Reversal Engulfing Patterns

What is an engulfing pattern? Here is a example chart of a bearish engulfing pattern

which is similar to what we saw in the OTC issues this past week (look at the NDX and the SMH for clear cut examples on 05/07/2009).

What are the rules regarding engulfing patterns and what are the implications?

Engulfing patterns can be either bullish or bearish. There are certain rules that apply to them and interpreting candles, I turn to the most comprehensive source on candlestick charting - Steve Nison to supply the rules and implications

----------------------------------------------------------------

Identification Rules
From Steve Nissan's, Japanese Candlestick Charting Techniques, Second Edition, New York Institute of Finance, 2001.

• The market has to be in a clearly definable uptrend (for a bearish engulfing pattern) or downtrend (for a bullish engulfing pattern), even if the trend is short
• Two candles comprise the engulfing pattern. The second real body must engulf the prior real body (it need not engulf the shadows).
• The second real body of the engulfing pattern should be the opposite color of the first real body. (The exception to this rule is if the first real body of the engulfing pattern is a doji. Thus, after an extended fall, a doji engulfed by a very large white real body could be a bottom reversal. In an uptrend, a doji enveloped by a very large black real body could be a bearish reversal pattern).
• Factors Increasing Probabilities
Some factors increasing the likelihood that an engulfing pattern could be an important turning signal are:

• If the first day of the engulfing pattern has a very small real body (i.e. a spinning top) and the second day has a very long real body. The small first real body candle reflects a dissipation of the prior trend's force and the large second real body proves an increase in force behind the new move.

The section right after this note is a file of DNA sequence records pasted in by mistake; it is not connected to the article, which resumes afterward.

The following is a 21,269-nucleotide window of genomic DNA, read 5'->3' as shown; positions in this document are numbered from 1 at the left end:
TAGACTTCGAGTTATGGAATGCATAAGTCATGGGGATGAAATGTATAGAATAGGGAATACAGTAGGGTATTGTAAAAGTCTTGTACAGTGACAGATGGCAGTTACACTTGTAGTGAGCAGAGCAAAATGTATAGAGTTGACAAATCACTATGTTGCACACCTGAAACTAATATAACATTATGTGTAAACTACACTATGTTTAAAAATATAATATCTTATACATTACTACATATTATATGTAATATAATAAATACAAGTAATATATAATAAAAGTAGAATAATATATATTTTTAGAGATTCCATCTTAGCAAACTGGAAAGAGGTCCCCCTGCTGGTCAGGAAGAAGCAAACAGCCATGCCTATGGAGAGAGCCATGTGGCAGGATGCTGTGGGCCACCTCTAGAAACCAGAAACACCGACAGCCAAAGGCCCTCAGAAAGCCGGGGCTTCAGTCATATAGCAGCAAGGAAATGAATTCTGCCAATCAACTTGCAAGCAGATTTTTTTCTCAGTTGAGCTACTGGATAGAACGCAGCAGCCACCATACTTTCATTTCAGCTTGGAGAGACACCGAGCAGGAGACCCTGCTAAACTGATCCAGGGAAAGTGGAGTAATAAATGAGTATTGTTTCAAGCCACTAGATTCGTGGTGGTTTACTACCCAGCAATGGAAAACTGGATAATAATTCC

• If the engulfing pattern appears after a protracted or very fast move. A fast or extended move creates an overextended market (either overbought or oversold) and makes it vulnerable to profit taking.
• If there is heavy volume on the second real body of the engulfing pattern.
• What Signals a Failure?
So now that we know what an engulfing pattern is and what increases the probablities of a success in the pattern, what indicates the pattern has failed?

• The highs (in a bearish engulfing pattern) becomes resistance for any further advance (based on a close in price). In other words, the prices should not trade over and above the high of the engulfing day bar and close there. If they do, the pattern is violated. The opposite is true for a bullish engulfing pattern.
• Author's Bio:

L.A. Little – Author, professional trader and money manager writes daily on TA Today . His new book, Trade Like the Little Guy (available on Amazon.com), shows small traders how they can consistently profit in the markets. These methods allowed L.A.’s investors to sidestep the huge losses of the past year and actually turn profits once again.